Scientists Find that Mars Likely Never had Global Magma Ocean

Author
Topics
Share

Researchers at Scripps Institution of Oceanography at UC San Diego and the University of Arizona published new findings that show that Mars likely received water from at least two vastly different sources early in its history.

The variability they found implies that there are distinct water reservoirs preserved in Mars that were never mixed together. The findings were published March 30 in the journal Nature Geoscience.

This work can teach us about Earth’s past climate and what it means for the future, said the researchers. While scientists think Earth had a magma ocean early in its history, these findings show that Mars may not have, but was likely hospitable to life at some stage in its past. Researchers are curious as to why it changed.

James Day, a geoscientist at Scripps Oceanography, worked with lead author Jessica Barnes, an assistant professor of planetary sciences in the University of Arizona Lunar and Planetary Laboratory. They and colleagues chemically analyzed meteorites to reconstruct the history of water on Mars and its planetary origins. These meteorites were found on Earth but known to be of martian origin because of their composition.

“Our goal was to understand what water within the interior of Mars reveals about how it formed,” said Day, an expert on martian meteorites. “The main idea to this point was that Mars had been completely molten early in its history, with a roiling, boiling magma ocean, much as Earth and the Moon were thought to be.”

The researchers used two types, or isotopes, of hydrogen to piece together Mars’s water history. One hydrogen contains one proton in its nucleus; this is sometimes called light hydrogen. The other is deuterium, which contains a proton and a neutron in the nucleus; this is sometimes referred to as heavy hydrogen. The ratio of these two hydrogen isotopes signals to a planetary scientist the processes and possible origins of water in the rocks they’re found in.

“We were able to use a key element in the water molecule to examine oceanography of a sort on Mars – magma oceanography,” said Day.

For about 20 years, researchers have been recording the isotopic ratios from martian meteorites, and bizarrely, the data were all over the place.

For reference, water locked in Earth rocks is called unfractionated, meaning it doesn’t deviate much from the standard reference value of ocean water – a 1:6420 ratio of heavy to light hydrogen. Mars’ atmosphere, on the other hand, is heavily fractionated – it is mostly populated by deuterium, or heavy hydrogen, likely because the solar wind stripped away the light hydrogen. Measurements from martian meteorites, many of which were excavated from deep within Mars by impact events, ran the gamut between Earth and Mars’ atmosphere.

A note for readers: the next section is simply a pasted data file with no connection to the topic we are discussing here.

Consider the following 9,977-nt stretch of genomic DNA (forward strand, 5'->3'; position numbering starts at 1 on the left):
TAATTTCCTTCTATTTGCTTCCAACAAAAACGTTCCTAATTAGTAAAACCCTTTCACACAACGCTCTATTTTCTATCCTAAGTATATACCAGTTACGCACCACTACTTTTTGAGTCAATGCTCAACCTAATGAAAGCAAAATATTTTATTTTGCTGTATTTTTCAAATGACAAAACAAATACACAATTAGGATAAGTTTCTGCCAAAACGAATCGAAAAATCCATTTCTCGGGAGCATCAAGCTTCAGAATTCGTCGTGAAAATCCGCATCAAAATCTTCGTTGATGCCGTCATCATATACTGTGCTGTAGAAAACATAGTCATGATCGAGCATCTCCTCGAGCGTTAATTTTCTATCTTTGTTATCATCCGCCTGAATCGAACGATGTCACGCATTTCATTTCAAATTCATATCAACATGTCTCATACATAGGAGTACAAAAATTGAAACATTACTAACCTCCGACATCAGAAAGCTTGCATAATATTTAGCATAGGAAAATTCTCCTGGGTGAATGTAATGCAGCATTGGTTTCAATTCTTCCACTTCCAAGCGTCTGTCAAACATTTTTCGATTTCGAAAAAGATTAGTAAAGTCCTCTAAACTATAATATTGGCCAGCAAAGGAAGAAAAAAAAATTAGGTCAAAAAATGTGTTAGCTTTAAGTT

With their study, Barnes’ team set out to investigate the hydrogen isotope composition of the martian crust specifically by studying samples they knew were of the crust: meteorites from North Africa – one famously known as Black Beauty – and meteorites from the Allan Hills region of Antarctica. Black Beauty was especially helpful for this study because it’s a mashup of surface material from many different points in Mars’ history. Those collected in Antarctica were part of the Antarctic Search for Meteorites program, which Day has contributed to.

“This allowed us to form an idea of what Mars’s crust looked like over several billions of years,” Barnes said.

The isotopic ratios of the crustal samples from Mars fell about midway between the value for Earth rocks and Mars’ atmosphere. When the findings of Barnes et al. were compared with previous studies, including results from the Curiosity Rover that is on Mars, it seems that this was the case for most of the past four billion years.

“The prevailing hypothesis before we started this work was that the interior of Mars was Earth-like and unfractionated, and so the variability in hydrogen isotope ratios within martian samples was due to either terrestrial contamination or atmospheric implantation as it made its way off Mars,” Barnes said.

The idea that Mars’ interior was Earthlike in composition came from one study of martian meteorite thought to have originated from the mantle, the interior between the planet’s core and its surface crust.

However, “Martian meteorites basically plot all over the place, and so trying to figure out what these samples are actually telling us about water in the mantle of Mars has historically been a challenge,” Barnes said. “The fact that our data for the crust was so different, prompted us to go back through the scientific literature and scrutinized the data.”

Release adapted from the University of Arizona

Sign Up For
Explorations Now

explorations now is the free award-winning digital science magazine from Scripps Institution of Oceanography. Join subscribers from around the world and keep up on our cutting-edge research.